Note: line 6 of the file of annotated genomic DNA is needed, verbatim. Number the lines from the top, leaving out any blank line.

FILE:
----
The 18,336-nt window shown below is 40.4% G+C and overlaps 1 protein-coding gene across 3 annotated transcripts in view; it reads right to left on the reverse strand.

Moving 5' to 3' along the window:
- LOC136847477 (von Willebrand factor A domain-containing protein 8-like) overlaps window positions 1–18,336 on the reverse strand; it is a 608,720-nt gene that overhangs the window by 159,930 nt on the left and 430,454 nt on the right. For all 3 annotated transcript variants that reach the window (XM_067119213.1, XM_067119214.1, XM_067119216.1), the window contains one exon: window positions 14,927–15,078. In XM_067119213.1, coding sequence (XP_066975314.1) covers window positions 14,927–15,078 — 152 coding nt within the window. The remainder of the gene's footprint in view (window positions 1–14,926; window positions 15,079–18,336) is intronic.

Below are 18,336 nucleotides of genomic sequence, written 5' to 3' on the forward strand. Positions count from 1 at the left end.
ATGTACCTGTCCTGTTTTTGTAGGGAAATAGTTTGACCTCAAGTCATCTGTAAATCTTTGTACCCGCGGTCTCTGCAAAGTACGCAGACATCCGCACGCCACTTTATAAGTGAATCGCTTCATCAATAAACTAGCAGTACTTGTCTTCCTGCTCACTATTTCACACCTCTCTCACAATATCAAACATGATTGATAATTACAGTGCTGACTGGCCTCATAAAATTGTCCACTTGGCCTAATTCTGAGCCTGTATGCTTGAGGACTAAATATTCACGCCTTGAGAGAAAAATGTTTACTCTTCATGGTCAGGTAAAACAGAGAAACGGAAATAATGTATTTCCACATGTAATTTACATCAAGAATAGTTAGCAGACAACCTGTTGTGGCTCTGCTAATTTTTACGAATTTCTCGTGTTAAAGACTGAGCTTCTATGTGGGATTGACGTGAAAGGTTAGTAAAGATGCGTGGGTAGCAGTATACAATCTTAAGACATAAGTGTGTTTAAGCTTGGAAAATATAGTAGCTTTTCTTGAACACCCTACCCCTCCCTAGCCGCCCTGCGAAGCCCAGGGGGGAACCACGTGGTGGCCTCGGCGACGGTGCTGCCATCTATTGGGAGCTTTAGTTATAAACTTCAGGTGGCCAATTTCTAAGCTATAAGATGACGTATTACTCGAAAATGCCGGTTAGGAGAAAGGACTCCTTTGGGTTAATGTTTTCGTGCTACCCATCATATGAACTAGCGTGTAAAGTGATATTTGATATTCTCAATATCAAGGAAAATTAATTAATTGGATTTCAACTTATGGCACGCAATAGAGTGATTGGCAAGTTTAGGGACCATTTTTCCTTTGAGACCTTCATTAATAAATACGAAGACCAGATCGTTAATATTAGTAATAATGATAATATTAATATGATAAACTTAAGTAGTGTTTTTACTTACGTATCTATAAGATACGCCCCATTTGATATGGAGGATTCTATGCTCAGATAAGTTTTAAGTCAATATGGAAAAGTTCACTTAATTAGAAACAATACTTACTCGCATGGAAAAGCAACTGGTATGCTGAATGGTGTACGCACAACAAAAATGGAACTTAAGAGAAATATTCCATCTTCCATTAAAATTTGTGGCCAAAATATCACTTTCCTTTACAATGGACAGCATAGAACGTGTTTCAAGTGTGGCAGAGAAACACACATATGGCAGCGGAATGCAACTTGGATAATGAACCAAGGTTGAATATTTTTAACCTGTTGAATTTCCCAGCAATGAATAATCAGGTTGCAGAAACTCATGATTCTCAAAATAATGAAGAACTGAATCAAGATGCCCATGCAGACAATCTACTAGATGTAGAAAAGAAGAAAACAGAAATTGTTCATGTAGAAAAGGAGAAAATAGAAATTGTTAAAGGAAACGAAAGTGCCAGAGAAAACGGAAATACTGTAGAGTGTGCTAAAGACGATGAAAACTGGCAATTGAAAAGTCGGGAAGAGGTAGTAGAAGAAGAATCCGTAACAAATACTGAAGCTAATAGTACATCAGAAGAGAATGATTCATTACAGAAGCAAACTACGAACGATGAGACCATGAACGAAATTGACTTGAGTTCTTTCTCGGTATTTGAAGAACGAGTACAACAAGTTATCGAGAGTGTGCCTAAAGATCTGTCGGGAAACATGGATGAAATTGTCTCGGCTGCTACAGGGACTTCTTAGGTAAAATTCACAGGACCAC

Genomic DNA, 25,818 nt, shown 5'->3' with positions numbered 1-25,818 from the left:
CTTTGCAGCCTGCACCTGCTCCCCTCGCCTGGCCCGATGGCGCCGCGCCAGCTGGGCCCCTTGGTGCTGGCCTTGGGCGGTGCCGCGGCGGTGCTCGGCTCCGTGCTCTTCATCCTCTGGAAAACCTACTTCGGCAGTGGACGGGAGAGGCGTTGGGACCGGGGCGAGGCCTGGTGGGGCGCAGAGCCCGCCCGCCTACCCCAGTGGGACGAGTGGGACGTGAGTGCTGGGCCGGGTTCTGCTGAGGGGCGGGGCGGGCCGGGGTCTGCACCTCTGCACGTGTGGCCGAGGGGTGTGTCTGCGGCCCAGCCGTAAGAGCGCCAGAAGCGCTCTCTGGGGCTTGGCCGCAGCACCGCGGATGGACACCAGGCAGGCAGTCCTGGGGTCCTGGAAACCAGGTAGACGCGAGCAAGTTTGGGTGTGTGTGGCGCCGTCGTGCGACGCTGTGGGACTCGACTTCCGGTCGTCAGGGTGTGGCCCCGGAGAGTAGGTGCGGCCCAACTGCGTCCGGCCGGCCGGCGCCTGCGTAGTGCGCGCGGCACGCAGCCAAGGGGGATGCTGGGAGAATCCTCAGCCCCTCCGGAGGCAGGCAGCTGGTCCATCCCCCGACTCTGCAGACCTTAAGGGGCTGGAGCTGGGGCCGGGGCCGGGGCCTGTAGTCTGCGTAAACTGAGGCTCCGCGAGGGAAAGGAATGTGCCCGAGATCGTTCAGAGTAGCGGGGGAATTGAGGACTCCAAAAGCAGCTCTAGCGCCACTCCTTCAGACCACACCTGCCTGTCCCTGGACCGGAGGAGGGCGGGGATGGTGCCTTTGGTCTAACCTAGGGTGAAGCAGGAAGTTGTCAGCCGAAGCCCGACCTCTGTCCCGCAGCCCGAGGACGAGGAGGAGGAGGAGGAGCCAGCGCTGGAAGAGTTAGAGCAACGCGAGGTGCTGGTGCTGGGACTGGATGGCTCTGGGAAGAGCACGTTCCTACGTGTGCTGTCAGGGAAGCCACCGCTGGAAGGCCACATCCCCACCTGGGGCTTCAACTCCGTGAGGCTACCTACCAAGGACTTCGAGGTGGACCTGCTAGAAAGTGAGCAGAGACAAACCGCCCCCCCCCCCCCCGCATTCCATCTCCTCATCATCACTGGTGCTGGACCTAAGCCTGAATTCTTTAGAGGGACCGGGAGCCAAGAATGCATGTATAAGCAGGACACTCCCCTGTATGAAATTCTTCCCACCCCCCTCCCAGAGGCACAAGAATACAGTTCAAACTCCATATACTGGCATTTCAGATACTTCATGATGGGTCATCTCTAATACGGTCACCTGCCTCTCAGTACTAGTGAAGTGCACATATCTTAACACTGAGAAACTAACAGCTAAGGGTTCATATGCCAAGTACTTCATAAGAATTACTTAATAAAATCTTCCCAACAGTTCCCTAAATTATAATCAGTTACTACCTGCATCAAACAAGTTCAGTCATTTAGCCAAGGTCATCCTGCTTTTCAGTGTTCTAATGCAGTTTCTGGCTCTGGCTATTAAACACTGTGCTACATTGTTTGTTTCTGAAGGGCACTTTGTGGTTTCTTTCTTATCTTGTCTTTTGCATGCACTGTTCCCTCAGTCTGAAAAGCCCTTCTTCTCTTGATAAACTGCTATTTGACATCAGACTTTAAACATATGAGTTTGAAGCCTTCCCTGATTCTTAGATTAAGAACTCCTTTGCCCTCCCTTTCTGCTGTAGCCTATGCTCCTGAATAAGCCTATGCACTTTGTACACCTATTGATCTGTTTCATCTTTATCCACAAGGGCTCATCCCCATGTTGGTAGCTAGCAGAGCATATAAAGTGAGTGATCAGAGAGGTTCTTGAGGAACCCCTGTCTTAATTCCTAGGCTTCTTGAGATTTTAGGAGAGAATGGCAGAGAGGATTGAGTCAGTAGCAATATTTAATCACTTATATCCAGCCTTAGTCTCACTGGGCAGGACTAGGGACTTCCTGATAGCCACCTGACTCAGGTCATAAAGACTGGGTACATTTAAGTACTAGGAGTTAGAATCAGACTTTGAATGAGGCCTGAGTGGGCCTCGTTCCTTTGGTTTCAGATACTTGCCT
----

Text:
Genomic DNA, 25,818 nt, shown 5'->3' with positions numbered 1-25,818 from the left: